Poverty is linked to poor health for many reasons.
People who can’t afford health insurance don’t go to the doctor when they’re sick and often get sicker.
Poverty has been linked to a higher rate of diabetes, high blood pressure and other illnesses.
And without enough money to pay for housing and other necessities, low-income people often eat cheaper, but unhealthy, processed foods.
The Greenville Free Medical Clinic provides care for uninsured residents and medicines to those suffering from diabetes and hypertension, among other conditions.
Now it also hosts a weekly farmers market in partnership with Loaves & Fishes to offer patients an assortment of fresh foods to help improve their health.
Patients eagerly line up each Thursday for the apples, grapes, spinach, carrots and other fruits and vegetables that are provided free.
What’s more, researchers looking at the program’s impact have found that it’s yielding positive health results as well, said Suzie Foley, executive director of the clinic.
Poverty and poor health go hand in hand, said Dr. Georges C. Benjamin, executive director of the American Public Health Association.
“In fact,” he said, “you’re more likely to die many years sooner than those who are more wealthy.”
A recent heartbreaking survey of patients revealed just how needed the farmers market is, Foley said.
Half said they had been hungry in the past 12 months but didn’t eat because they didn’t have enough money for food, she said.
And when asked if the food they bought that week didn’t last or they didn’t have enough money to get more, 37 percent said that was often true while 54 percent said it was sometimes true, she said.
Tifnye Good has been coming to the clinic for about three years.
The 49-year-old Greenville woman worked at a small business for six years, but it didn’t provide any insurance. It’s been hard finding another job since that one ended and she’s still uninsured.
In addition to the regular care she gets at the clinic, she attends a class where she learns how to manage her prediabetes.
And the farmers market has been a big part of that.
Volunteer Delores Eanes organizes produce for the free farmers market at the Greenville Free Medical Clinic on Thursday Jan. 25, 2018. (Photo: JOSH MORGAN/Staff)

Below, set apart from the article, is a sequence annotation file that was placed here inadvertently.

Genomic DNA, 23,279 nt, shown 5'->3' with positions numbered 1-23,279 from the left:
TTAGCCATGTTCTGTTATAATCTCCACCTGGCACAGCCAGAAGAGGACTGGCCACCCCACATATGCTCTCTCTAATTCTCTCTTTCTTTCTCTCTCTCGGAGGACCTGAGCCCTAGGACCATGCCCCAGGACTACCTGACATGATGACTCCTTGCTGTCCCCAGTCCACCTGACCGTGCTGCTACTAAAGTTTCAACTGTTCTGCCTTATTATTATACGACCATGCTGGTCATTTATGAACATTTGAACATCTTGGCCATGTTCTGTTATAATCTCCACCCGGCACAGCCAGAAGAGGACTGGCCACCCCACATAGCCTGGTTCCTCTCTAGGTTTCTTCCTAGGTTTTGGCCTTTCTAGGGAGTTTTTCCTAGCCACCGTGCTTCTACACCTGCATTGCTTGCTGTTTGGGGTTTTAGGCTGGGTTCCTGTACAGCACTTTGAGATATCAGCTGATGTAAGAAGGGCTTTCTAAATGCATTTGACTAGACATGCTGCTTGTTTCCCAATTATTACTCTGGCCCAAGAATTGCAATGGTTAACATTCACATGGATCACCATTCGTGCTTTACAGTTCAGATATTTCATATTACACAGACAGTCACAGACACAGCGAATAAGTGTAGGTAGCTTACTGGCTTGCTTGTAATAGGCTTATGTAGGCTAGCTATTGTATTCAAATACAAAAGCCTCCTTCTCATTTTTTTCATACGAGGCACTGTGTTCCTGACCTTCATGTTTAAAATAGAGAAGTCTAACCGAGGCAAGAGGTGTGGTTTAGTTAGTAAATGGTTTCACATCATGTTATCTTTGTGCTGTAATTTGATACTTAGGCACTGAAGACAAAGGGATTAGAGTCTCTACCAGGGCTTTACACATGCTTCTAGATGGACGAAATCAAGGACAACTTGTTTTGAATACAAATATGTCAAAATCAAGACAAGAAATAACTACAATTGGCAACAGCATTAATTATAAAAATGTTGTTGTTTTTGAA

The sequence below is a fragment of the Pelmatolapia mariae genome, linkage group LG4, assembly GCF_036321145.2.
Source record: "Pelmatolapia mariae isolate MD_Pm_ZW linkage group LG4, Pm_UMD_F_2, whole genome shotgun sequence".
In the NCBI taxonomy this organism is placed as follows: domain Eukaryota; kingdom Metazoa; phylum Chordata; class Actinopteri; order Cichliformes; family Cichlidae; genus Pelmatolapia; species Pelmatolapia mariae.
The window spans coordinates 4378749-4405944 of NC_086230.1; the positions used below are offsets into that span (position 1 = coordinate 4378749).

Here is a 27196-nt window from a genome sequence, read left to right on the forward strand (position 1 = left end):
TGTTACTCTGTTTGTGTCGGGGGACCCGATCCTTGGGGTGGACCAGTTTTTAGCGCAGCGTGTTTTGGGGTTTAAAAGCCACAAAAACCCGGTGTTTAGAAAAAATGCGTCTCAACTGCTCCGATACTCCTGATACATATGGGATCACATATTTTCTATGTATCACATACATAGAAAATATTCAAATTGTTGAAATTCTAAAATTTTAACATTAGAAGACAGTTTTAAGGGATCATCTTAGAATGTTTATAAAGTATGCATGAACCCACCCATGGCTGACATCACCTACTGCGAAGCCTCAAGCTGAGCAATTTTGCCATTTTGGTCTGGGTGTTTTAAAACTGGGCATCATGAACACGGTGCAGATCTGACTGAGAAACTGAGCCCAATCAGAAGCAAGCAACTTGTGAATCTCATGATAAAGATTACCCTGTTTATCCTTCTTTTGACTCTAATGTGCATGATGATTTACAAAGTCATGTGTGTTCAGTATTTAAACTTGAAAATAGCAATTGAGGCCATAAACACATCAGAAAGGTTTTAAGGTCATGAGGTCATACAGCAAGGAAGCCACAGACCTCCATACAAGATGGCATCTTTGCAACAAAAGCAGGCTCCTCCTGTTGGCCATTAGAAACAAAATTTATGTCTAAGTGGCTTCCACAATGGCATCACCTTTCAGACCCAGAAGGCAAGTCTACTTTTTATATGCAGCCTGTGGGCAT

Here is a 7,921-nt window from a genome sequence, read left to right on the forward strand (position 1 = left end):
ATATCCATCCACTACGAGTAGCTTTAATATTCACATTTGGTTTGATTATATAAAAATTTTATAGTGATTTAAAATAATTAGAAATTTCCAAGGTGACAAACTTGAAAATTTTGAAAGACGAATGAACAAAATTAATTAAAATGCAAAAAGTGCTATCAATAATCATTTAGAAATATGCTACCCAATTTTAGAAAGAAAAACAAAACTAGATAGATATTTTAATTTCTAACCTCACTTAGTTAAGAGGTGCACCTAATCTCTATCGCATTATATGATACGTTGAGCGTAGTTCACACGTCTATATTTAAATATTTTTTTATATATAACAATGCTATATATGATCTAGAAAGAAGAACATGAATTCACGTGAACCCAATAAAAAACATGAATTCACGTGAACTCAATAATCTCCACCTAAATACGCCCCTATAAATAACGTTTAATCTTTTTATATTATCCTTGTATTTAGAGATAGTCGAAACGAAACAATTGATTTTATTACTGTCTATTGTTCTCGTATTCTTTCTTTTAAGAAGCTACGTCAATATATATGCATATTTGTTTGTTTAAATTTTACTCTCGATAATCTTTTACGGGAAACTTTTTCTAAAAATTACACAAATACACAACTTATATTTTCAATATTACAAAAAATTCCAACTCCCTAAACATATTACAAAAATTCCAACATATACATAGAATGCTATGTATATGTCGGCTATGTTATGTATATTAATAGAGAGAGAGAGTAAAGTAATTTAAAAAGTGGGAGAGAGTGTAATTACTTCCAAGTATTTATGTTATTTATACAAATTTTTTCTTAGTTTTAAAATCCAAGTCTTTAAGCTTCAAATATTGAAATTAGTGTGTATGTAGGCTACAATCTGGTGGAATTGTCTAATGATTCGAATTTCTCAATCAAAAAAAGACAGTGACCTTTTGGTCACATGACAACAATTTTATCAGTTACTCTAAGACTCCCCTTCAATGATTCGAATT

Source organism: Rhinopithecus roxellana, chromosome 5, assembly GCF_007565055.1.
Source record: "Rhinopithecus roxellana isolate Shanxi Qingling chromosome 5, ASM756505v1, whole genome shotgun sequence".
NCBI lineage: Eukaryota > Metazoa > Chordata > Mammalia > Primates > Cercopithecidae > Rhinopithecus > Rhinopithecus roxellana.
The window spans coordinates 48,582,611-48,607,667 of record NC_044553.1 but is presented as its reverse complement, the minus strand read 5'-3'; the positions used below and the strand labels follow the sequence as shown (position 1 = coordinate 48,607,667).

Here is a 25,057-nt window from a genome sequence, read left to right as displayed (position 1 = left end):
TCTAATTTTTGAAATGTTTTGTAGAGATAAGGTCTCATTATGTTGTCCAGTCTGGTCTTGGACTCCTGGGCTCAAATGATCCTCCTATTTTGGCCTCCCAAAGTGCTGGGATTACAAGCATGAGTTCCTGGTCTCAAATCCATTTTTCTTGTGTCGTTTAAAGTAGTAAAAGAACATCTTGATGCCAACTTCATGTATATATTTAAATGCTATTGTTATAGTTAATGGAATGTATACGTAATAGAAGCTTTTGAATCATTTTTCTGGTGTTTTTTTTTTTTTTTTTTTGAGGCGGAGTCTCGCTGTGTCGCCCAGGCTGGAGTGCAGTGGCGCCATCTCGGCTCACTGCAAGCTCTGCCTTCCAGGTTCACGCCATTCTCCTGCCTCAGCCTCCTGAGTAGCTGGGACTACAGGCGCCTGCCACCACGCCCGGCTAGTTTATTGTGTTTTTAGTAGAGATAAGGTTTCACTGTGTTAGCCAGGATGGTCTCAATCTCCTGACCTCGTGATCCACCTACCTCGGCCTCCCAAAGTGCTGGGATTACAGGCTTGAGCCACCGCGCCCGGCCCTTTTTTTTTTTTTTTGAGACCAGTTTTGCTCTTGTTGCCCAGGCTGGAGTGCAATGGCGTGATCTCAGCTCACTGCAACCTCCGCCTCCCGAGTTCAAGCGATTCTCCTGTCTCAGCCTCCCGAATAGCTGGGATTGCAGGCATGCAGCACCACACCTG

“Eating properly was something I could not do without the program because it costs a lot to buy fresh vegetables and fruits,” she told The Greenville News.
“Meats are so high and putting the money you have towards meats, you can’t buy the vegetables,” she added. “Here, you get it fresh and you’re able to cook fresh. I love that.”
Since she’s been getting fresh foods and learning how to prepare them, Good said she has lost more than 60 pounds.
“This has kept me from going into full diabetes,” she said. “And next check, I’m sure I will no longer even be prediabetic. I’m taking no (diabetes) medicines and no drugs for high blood pressure. The clinic has been a major asset for me.”
Julius Smith holds down two part-time jobs, one as a grocery bagger and the other doing maintenance for a home improvement store.
Neither job offers health insurance.
Jimmy Booker looks at produce available at the free farmer’s market at the Greenville Free Medical Clinic on Thursday Jan. 25, 2018. (Photo: JOSH MORGAN/Staff)
So the 59-year-old Greer man goes to the Greenville Free Medical Clinic to be treated for type 2 diabetes.
His doctor told him that eating a diet rich in fresh fruits and vegetables would make a difference in his condition. But those foods cost more than he can afford on his income.
So Smith, who is a father of two and grandfather of three, joined the diabetes class, began getting healthy food at the farmers’ market, quit eating burgers, fries and other fast food, and is proud to say he’s no longer diabetic.